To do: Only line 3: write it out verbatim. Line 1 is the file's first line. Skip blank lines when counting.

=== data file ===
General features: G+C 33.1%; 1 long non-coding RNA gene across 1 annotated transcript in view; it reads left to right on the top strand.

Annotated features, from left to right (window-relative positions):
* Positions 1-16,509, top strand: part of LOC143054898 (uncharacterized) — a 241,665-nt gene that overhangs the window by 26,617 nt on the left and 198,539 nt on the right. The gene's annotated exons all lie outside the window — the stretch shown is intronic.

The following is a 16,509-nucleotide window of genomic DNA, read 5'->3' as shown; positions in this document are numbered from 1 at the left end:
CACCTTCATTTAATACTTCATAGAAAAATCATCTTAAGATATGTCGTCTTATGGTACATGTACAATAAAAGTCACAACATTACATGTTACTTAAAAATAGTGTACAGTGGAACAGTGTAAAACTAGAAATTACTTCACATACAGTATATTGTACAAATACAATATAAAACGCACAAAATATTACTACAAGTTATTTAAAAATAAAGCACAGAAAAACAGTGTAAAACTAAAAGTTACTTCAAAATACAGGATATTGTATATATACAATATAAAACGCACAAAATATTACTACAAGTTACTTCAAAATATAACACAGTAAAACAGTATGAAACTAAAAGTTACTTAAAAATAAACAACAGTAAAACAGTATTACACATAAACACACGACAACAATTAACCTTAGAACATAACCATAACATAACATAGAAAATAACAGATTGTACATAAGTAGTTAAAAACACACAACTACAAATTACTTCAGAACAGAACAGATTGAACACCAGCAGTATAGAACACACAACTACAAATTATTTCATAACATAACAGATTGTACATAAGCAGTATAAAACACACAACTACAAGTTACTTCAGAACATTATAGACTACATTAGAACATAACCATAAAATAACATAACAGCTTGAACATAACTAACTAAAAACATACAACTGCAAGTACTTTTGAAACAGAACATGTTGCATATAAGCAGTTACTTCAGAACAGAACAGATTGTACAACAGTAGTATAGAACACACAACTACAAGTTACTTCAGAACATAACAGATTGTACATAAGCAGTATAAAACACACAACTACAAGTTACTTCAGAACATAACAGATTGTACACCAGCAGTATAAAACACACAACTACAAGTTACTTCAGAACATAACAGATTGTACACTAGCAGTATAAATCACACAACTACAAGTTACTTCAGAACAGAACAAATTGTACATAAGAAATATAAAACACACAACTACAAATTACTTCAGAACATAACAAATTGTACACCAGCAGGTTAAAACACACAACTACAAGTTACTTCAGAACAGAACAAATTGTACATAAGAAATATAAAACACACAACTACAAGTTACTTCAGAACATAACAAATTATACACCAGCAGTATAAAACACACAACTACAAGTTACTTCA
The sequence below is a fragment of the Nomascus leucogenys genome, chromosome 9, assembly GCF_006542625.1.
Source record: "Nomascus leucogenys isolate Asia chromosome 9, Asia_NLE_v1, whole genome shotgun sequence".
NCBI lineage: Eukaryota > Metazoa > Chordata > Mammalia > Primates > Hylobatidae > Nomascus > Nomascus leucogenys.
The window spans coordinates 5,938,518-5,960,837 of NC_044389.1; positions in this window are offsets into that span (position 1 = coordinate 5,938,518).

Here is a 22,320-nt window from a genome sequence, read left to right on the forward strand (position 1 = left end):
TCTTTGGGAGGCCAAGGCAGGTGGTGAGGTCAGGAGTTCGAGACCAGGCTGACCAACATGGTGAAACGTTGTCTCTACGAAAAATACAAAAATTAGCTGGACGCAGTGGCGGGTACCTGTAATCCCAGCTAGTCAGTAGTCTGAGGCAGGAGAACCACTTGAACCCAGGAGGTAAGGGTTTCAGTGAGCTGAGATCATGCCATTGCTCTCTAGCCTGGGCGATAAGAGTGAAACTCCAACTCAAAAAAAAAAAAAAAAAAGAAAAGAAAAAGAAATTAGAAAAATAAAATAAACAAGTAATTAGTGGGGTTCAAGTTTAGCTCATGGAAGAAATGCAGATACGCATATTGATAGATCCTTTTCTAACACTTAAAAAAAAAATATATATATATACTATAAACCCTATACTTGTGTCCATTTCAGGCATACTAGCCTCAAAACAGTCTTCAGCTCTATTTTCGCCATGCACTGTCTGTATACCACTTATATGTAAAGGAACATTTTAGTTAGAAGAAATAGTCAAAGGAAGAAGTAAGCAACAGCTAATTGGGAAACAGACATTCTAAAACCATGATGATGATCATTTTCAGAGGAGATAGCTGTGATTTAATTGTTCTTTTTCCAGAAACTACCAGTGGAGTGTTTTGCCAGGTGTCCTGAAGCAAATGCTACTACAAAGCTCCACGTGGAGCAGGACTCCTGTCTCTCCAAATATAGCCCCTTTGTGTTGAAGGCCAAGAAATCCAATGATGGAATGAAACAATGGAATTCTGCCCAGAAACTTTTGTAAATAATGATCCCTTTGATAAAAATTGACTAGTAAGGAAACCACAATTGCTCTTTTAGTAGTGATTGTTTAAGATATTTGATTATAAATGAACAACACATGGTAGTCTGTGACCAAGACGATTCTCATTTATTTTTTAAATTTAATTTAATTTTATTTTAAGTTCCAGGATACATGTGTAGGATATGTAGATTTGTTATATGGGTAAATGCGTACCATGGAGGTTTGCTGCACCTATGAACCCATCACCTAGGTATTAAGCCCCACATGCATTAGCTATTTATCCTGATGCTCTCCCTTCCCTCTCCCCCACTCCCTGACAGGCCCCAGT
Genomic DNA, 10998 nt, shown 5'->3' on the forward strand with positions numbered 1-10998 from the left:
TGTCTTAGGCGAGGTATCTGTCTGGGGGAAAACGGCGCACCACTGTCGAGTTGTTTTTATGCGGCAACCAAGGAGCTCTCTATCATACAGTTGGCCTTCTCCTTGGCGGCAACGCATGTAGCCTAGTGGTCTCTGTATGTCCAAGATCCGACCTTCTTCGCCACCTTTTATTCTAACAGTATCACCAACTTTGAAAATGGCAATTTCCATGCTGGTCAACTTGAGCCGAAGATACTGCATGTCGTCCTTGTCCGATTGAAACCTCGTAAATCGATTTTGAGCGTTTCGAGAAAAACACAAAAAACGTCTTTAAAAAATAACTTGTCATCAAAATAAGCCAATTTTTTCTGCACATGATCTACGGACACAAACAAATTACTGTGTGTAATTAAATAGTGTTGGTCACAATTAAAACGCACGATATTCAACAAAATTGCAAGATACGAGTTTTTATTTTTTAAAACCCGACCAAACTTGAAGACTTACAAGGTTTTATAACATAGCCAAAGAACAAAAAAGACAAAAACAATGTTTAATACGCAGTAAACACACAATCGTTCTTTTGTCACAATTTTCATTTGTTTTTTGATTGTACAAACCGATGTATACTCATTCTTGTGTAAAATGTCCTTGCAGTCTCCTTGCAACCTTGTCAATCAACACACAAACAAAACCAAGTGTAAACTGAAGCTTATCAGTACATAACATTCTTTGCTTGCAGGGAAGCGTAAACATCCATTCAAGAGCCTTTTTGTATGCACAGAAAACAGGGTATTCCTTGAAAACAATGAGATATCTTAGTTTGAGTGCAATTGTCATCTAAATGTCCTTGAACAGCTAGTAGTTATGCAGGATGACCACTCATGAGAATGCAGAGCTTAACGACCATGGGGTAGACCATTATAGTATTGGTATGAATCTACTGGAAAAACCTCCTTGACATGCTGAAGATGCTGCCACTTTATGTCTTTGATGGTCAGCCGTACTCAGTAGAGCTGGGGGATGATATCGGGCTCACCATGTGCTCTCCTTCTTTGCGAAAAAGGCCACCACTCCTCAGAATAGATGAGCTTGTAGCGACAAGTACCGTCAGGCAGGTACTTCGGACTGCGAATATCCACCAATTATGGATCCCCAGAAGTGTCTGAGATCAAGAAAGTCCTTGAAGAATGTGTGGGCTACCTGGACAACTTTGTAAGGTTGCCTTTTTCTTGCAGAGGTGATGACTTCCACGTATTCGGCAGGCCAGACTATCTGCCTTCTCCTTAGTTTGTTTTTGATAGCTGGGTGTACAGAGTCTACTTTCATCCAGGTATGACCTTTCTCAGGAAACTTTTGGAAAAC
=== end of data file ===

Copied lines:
* Positions 1-16,509, top strand: part of LOC143054898 (uncharacterized) — a 241,665-nt gene that overhangs the window by 26,617 nt on the left and 198,539 nt on the right. The gene's annotated exons all lie outside the window — the stretch shown is intronic.